What will the CPRA passing mean to anyone doing business with Californians?
With the California Privacy Rights Act (CPRA) passage (aka Prop 24), the CCPA, already strict in its interpretation of PII, expands consumer rights and places new requirements on businesses. A few loopholes close, definitions gain clarity – and it becomes even more imperative to educate and notify consumers on data use, personalization, and so forth. Social media and other tech-related businesses will need to double down on how they collect and use information, particularly when you consider ad personalization.
The somewhat good news? You have a couple of years to get your ducks in a row for the CPRA. January 1, 2023, is the current effective date. In the meantime, you still need to comply with CCPA as it stands, while preparing for the California Privacy Rights Act.
Are you a CPRA Covered Business?
Here’s how to know if it applies to you and your business. The first one is the biggest change.
- Does your business buy, sell, or share personal information (PI) of more than 100,000 California consumers or households? Note – the increase of 100,000 from 50,000 means more small businesses are exempt from compliance – after January 1, 2023.
- Do you have gross revenue of more than $25 million?
- Does your business get at least 50% of its yearly revenue from the sharing or selling of California consumer PI?
If you answer “Yes” to any of the above, you’ll qualify as a Covered Business and will need to comply with the Act by January 1st of 2023.
Going away: the “Share” vs “Sell” Loophole.
Yep. That squirmy definition is going, going, gone. The Act goes beyond the CCPA to include “sharing” PI. You will need to understand the full context of how “sharing” is defined, however. Here’s the legalese of that excruciatingly qualified term:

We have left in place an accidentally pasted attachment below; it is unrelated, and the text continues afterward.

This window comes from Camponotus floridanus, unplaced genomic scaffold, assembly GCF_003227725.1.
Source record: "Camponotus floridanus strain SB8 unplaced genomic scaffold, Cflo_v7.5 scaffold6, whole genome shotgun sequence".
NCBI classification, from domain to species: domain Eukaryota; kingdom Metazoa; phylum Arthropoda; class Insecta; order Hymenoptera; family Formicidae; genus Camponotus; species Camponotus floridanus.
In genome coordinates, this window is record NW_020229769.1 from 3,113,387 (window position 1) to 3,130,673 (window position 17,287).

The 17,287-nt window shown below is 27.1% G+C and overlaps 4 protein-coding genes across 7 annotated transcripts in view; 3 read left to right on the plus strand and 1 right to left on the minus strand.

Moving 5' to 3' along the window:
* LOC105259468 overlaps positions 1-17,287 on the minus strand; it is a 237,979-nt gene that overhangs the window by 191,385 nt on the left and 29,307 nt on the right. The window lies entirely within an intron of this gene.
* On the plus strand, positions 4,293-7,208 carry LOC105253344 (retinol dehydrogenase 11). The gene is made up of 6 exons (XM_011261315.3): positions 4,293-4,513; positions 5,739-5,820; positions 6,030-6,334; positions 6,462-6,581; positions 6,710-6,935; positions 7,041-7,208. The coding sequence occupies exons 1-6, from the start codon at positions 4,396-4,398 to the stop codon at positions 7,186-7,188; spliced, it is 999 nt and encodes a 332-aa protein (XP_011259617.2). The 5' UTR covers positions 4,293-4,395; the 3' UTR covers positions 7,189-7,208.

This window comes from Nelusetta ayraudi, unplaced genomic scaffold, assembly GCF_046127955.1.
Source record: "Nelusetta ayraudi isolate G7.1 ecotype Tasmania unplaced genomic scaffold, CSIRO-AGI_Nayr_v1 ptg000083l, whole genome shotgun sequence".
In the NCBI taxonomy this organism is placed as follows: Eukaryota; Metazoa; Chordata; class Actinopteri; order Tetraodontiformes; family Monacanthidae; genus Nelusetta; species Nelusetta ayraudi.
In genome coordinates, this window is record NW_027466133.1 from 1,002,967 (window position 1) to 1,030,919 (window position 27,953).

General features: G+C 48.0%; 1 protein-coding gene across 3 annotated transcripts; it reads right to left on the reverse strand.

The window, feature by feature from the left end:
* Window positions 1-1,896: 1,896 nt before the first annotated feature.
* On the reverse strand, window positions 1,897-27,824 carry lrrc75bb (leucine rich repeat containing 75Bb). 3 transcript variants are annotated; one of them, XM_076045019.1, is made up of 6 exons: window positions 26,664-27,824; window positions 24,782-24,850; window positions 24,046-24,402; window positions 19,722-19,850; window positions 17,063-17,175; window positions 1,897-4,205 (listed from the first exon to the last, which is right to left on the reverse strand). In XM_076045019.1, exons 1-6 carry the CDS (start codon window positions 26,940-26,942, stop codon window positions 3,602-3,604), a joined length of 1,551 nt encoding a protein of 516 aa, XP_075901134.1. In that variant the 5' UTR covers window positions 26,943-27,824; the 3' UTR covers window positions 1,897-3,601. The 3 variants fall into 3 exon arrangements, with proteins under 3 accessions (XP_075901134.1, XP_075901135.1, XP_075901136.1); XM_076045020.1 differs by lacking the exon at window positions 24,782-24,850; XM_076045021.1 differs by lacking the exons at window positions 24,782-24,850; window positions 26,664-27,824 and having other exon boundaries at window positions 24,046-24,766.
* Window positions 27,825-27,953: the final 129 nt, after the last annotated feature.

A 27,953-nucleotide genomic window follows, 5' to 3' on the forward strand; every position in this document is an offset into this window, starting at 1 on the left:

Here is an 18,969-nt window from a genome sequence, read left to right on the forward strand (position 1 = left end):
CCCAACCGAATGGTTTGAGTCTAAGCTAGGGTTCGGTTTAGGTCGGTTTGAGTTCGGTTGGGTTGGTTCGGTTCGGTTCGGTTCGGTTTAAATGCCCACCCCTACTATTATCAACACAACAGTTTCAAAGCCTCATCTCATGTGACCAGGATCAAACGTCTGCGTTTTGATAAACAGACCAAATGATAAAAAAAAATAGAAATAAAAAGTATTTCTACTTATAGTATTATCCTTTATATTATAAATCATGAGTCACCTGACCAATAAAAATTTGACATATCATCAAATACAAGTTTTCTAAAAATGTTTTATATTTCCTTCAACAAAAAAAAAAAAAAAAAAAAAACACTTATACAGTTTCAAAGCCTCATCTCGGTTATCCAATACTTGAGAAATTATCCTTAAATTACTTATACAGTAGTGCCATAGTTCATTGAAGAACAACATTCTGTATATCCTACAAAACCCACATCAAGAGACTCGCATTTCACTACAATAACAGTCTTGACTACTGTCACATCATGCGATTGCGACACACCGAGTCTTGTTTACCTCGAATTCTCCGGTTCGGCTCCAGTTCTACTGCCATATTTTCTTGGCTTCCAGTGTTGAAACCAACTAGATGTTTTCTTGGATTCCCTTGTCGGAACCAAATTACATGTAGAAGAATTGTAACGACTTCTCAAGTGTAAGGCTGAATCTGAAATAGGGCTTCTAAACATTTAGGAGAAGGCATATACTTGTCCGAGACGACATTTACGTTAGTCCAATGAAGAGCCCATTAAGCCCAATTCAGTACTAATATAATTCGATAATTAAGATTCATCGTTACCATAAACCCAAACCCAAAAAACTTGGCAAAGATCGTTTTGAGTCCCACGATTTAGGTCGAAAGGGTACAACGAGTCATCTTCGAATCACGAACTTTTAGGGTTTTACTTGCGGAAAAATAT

“cross-context behavioral advertising . . . whether or not for monetary or other valuable consideration, including transactions between a business and third party for cross-context behavioral advertising for the benefit of a business in which no money is exchanged.”
Also because of this loophole closure, California consumers must be able to opt-out of both the sharing or the selling of PI. As I mentioned above, companies and websites – like Google, Facebook, etc. – do a lot of ad personalization. As “free” platforms, that’s how they make money is through advertisers, third-party data collection, and so forth. Prop 24’s passage potentially impacts their bottom line negatively.
There’s more that we can dig into in later articles, such as how digital marketing will need to change, what happens should federal privacy laws change that would pre-empt CPRA, even how AI or automated procedures could be affected.
In the interim, begin looking at what affects your business. It’s never too early to begin preparing.
Apgar & Associates’ Julia Huddleston, CIPP/US, CIPM, CCSFP works with clients on certification prep, such as for SOC2 and HITRUST, as well as compliance assessments, security risk analyses, policy and procedure review, and implementation. Contact her at 503-384-2538 with questions about your company’s certification and compliance situations.